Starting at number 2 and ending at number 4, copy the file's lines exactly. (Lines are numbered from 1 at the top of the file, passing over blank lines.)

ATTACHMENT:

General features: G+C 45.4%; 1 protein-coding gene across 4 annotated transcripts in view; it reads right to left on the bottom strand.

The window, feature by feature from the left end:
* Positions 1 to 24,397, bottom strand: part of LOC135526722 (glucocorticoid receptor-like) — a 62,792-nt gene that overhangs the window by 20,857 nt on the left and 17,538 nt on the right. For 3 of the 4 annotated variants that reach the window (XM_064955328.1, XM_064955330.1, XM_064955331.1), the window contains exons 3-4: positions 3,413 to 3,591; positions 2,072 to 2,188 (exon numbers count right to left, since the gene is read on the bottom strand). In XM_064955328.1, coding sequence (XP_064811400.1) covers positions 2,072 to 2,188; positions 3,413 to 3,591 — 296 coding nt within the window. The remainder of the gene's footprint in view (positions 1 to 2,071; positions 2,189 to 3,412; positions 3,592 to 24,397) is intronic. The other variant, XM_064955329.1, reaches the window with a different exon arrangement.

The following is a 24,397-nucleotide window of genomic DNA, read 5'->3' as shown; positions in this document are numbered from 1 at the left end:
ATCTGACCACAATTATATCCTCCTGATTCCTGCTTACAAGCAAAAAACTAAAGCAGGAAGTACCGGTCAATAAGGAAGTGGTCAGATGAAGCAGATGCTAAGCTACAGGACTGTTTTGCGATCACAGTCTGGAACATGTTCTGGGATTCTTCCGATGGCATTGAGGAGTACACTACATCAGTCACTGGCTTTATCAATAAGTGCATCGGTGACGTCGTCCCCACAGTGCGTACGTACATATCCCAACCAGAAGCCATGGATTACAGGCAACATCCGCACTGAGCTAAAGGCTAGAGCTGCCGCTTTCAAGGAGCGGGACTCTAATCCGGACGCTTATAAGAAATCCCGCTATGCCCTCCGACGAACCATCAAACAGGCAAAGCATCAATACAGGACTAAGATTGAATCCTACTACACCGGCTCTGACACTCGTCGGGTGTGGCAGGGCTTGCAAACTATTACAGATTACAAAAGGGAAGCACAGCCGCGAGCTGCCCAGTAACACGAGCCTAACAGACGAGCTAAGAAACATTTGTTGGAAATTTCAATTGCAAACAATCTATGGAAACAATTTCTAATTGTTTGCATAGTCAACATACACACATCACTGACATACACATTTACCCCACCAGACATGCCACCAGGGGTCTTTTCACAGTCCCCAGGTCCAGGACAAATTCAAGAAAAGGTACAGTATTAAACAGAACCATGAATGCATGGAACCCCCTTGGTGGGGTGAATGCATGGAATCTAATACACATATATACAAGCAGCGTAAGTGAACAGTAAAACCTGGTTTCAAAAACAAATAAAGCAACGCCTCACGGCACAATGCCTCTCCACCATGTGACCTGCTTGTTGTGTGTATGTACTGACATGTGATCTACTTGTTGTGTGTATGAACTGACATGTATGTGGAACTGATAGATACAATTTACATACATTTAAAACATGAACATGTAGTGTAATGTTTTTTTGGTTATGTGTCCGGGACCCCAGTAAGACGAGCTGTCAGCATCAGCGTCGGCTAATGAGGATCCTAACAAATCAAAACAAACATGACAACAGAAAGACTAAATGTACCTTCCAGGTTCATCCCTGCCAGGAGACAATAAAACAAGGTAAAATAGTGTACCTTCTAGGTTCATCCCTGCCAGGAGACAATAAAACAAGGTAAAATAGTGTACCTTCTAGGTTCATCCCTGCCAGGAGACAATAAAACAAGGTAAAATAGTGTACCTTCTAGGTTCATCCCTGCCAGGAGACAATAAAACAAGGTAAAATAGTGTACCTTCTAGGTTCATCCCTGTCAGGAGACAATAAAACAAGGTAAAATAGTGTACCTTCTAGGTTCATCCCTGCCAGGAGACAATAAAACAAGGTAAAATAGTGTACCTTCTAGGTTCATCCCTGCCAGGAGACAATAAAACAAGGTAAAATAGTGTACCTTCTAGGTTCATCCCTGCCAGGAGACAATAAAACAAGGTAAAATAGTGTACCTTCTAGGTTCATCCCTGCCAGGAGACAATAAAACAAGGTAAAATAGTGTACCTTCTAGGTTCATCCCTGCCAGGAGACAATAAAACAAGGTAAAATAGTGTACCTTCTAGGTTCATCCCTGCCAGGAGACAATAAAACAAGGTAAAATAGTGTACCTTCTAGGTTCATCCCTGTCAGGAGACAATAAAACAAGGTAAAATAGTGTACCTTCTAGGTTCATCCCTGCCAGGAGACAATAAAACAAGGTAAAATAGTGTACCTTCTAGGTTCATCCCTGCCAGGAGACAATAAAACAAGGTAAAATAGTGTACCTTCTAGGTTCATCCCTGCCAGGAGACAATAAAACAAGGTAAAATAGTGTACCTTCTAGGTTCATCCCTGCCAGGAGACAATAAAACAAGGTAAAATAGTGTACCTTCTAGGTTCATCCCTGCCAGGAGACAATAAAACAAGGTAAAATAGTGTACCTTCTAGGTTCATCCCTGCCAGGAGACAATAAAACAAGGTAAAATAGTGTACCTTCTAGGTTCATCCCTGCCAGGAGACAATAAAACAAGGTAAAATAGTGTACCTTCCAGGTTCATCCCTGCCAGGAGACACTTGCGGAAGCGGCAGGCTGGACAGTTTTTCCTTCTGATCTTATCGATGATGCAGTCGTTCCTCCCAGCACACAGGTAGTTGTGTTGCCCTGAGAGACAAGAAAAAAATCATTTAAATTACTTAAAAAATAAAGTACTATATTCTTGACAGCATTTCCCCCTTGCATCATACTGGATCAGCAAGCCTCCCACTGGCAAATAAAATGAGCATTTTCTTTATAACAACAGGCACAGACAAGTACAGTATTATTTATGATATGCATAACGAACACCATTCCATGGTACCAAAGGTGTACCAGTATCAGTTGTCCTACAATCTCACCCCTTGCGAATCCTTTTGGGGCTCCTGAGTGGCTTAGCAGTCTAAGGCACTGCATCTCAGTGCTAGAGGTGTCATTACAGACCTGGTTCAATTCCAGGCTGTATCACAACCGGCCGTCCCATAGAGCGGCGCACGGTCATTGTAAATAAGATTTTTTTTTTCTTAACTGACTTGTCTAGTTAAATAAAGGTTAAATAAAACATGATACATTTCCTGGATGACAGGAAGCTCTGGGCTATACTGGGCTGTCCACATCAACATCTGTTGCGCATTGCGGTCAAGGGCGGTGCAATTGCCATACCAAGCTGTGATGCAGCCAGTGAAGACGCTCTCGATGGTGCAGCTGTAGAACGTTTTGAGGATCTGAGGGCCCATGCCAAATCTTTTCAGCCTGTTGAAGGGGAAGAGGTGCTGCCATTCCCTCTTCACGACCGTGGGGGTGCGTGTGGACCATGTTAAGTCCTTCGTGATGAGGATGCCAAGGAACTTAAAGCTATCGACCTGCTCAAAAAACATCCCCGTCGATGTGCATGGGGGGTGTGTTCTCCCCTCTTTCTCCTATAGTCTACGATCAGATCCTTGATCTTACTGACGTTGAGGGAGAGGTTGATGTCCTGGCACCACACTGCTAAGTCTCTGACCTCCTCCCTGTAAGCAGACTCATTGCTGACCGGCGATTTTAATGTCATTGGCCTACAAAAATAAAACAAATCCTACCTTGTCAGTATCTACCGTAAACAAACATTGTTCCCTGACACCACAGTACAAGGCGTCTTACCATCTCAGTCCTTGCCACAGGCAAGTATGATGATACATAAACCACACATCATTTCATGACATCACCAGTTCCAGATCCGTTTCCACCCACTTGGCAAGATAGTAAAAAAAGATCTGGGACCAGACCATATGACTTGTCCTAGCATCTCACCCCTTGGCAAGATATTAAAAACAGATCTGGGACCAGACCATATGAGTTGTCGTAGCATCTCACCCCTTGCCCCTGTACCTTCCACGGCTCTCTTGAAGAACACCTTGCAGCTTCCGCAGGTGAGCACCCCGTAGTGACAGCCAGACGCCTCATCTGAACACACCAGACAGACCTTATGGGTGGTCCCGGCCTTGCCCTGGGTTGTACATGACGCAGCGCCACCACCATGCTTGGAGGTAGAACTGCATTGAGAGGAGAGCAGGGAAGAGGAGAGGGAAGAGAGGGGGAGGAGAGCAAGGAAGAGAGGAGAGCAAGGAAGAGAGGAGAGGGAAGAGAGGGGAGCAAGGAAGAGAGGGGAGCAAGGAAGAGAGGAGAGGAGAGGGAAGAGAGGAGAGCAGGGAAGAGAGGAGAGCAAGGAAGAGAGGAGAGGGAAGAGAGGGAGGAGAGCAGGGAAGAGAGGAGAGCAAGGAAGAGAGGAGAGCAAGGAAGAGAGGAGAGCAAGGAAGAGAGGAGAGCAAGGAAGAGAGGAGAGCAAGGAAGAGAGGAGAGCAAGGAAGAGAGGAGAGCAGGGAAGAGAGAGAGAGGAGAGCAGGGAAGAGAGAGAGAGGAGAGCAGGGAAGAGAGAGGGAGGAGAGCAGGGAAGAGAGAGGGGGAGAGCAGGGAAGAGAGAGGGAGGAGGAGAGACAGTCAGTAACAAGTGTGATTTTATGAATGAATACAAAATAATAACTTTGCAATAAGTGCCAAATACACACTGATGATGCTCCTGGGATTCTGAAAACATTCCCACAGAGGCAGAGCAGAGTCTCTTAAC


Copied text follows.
The window, feature by feature from the left end:
* Positions 1 to 24,397, bottom strand: part of LOC135526722 (glucocorticoid receptor-like) — a 62,792-nt gene that overhangs the window by 20,857 nt on the left and 17,538 nt on the right. For 3 of the 4 annotated variants that reach the window (XM_064955328.1, XM_064955330.1, XM_064955331.1), the window contains exons 3-4: positions 3,413 to 3,591; positions 2,072 to 2,188 (exon numbers count right to left, since the gene is read on the bottom strand). In XM_064955328.1, coding sequence (XP_064811400.1) covers positions 2,072 to 2,188; positions 3,413 to 3,591 — 296 coding nt within the window. The remainder of the gene's footprint in view (positions 1 to 2,071; positions 2,189 to 3,412; positions 3,592 to 24,397) is intronic. The other variant, XM_064955329.1, reaches the window with a different exon arrangement.

The following is a 24,397-nucleotide window of genomic DNA, read 5'->3' as shown; positions in this document are numbered from 1 at the left end: